Technology, Employment and Abstract Value

I remain utterly baffled with how poorly otherwise highly educated individuals grasp the most basic principles of economics. Scholars persistently, repeatedly, habitually mistakenly think that economics is about things. It is not. Economics is about value.

The latest occasion for my befuddlement are the works of Israeli historian Yuval Noah Harami. I am now finishing the third of Harami’s trilogy, not a small feat for a severe dyslexic, given the length of each of Harami’s volumes. (I only read books that I have really good reason to believe are significant.) Central to Harami’s dystopic narrative — he also has a positive narrative — is an economic analysis that is as bad, or perhaps worse, than the worst Silicon Valley techno-optimist analysis. It is astonishingly bad. In his defense, it is an analysis that is disturbingly common, although not among economists, to be sure.

If you have followed this blog for any time at all, then you will be familiar with Adam Smith’s story about the fire engine boy.

In the first fire-engines, a boy was constantly employed to open and shut alternately the communication between the boiler and the cylinder, according as the piston either ascended or descended. One of those boys, who loved to play with his companions, observed that, by tying a string from the handle of the valve, which opened this communication, to another part of the machine, the valve would open and shut without his assistance, and leave him at liberty to divert himself with his play-fellows. One of the greatest improvements that has been made upon this machine, since it was first invented, was in this manner the discovery of a boy who wanted to save his own labour.

A Smith, Wealth of Nations, Book 1, Chapter 1 ¶8.

And, just like that, the founder of classical economics reverts to mercantilism. Mercantilism, because the efficiencies generated by the fire engine boy’s innovation, while contributing to the wealth of the nation, far from leaving him “at liberty to divert himself with his play-fellows,” instead leave him out of work and in search of another job. Mercantilism, because the marginal product of his innovation is not any thing, but is value. Mercantilism, because this marginal product does not accrue to the fire engine boy at all, but to investors in the fire engine venture.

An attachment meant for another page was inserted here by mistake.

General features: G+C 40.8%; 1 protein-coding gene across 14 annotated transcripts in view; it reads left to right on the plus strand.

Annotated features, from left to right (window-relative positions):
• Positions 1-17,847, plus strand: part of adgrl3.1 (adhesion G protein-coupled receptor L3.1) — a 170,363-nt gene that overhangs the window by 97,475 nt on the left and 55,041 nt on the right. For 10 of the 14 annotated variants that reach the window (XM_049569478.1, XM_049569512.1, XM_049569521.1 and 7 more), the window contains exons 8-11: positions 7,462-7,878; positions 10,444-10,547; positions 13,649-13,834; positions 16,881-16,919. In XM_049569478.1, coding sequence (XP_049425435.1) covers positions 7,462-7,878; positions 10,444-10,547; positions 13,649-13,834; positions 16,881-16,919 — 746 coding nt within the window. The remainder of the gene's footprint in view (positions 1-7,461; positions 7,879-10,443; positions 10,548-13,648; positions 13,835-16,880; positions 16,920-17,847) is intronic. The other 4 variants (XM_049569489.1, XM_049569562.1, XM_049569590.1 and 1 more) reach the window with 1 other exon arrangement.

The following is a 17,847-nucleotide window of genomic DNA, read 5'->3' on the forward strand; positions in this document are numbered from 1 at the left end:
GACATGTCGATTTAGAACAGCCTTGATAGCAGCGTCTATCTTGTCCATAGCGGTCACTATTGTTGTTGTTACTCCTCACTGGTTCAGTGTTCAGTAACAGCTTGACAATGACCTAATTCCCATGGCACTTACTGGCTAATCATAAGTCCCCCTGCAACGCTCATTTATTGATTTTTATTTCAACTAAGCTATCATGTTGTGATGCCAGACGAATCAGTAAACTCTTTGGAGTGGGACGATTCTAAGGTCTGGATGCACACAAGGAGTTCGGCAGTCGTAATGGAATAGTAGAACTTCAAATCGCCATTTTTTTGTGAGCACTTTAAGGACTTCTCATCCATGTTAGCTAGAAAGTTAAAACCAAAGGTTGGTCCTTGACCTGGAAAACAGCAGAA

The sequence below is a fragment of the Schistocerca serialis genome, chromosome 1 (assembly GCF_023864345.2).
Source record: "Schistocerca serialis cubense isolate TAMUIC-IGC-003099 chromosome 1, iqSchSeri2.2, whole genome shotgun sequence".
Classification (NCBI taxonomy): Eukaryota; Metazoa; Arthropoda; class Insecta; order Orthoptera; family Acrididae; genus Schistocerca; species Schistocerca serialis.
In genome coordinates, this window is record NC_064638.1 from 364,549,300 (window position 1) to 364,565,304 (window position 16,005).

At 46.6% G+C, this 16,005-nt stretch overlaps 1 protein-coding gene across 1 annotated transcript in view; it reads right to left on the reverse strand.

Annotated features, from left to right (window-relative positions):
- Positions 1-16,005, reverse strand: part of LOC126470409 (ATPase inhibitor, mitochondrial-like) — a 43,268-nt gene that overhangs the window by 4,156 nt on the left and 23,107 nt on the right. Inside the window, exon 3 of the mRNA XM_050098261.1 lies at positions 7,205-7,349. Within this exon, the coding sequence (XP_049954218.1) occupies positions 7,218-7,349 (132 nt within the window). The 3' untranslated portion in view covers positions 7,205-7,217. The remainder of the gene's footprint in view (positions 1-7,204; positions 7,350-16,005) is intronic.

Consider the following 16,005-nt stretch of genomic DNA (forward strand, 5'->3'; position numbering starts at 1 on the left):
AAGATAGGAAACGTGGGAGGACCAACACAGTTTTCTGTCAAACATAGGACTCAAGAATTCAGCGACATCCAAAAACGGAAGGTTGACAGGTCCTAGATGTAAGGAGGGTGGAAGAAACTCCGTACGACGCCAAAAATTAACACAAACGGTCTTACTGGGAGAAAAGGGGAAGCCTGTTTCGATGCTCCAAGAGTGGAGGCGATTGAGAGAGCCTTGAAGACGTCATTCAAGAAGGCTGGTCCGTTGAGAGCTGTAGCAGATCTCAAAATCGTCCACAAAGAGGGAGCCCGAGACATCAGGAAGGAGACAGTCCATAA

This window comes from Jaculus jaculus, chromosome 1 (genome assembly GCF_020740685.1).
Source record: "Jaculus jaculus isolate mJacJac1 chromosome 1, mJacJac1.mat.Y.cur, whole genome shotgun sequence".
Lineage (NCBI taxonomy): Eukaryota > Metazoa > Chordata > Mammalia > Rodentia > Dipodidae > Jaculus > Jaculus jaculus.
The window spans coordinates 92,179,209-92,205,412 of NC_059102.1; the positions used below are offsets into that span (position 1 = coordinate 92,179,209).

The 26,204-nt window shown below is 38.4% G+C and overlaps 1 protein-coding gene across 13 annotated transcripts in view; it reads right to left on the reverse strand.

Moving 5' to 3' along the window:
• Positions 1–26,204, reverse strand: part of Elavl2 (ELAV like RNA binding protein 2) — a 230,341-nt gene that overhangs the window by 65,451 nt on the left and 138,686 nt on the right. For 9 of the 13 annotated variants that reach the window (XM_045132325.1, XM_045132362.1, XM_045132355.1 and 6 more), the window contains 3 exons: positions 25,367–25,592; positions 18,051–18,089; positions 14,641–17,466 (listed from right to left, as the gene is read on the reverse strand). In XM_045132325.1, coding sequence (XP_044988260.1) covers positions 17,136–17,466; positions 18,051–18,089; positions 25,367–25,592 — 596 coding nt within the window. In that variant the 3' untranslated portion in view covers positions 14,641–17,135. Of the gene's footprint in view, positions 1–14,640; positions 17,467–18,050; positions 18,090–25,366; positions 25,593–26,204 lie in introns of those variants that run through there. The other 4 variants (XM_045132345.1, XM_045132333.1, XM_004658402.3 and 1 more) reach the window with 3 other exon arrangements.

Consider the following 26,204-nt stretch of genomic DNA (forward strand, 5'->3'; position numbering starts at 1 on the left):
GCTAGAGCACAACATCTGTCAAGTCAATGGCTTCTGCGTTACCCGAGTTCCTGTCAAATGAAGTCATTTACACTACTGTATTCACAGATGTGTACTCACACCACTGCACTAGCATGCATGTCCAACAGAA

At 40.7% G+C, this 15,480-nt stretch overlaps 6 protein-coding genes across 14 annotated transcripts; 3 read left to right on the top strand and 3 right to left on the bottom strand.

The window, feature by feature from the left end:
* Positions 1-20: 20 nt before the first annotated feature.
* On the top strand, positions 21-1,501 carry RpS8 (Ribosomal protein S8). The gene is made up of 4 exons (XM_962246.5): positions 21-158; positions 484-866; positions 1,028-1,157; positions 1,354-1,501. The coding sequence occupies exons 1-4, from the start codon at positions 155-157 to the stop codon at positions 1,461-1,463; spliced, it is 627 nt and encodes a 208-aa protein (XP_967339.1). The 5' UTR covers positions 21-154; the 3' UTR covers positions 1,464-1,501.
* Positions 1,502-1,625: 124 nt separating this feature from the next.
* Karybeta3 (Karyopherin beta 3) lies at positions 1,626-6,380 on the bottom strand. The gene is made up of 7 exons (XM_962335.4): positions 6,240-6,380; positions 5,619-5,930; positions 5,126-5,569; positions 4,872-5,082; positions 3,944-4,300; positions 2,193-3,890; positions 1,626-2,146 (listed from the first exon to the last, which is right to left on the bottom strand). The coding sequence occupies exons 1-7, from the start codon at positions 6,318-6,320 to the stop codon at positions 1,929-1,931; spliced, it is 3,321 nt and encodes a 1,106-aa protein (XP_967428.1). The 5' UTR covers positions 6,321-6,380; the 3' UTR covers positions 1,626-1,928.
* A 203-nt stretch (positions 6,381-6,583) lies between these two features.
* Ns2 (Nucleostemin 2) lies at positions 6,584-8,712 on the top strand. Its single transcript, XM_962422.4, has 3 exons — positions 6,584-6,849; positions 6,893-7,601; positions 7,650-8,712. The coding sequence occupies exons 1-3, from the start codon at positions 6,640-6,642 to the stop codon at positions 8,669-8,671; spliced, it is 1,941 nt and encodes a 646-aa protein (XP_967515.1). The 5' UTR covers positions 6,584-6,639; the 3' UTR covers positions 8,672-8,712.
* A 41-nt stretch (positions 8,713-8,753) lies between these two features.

In Smith’s defense, his error was repeated by classical economists on up to the 1850s when, among others, Karl Marx showed that the driving impulse behind economic activity in capitalist societies was not any thing, but relative, abstract, universal, homogeneous value.

Consider, for example, GWF Hegel’s equivalent to the Smith’s story about the fire engine boy, told forty-five years later. With Smith, Hegel also notes that the division of labor gives rise to efficiencies; that, as manual tasks are reduced to their simplest components, these tasks lend themselves to mechanization, “until finally man is able to step aside and install machines in his place” (Philosophy of Right §198).

But, clearly, this would only hold true were workers, producers and consumers trading in things, whose volume increases relative to the time (capital, labor, resources) devoted to them. However, the production function does not measure things. It measures a ratio: MPL = ΔQ/ΔL (or ΔK). So fundamental was this principle to neoclassical economic theory, that, at roughly the same time, it poured from the pages not simply of Karl Marx (Grundriße, 1858), but also of William Stanley Jevons (1862), Leon Walras (1874), and John Maynard Keynes’ professor Alfred Marshall (1890). Here, for example, is Jevons: “Value in exchange expresses nothing but a ratio, and the term should not be used in any other sense. To speak simply of the value of an ounce of gold is as absurd as to speak of the ratio of the number seventeen” (78). Walras’ Elements of Pure Economics is a lengthy, dense, tightly argued, demonstration of the multivariate, abstract, universal character of value. For, as Marshall showed, “the value of a thing, though it tends to equal its normal (money) cost of production, does not coincide with it at any particular time, save by accident” (Book V, Chapter 7, §5). Which is to say, the value of all things, including no thing, is relative neither to the cost of the specific labor expended in its composition, nor to the costs of the materials out of which it is composed, but, rather, is relative to the value of the whole. “We must go to the margin to study the action of those forces which govern the value of the whole” (Book V, Chapter 8, §5).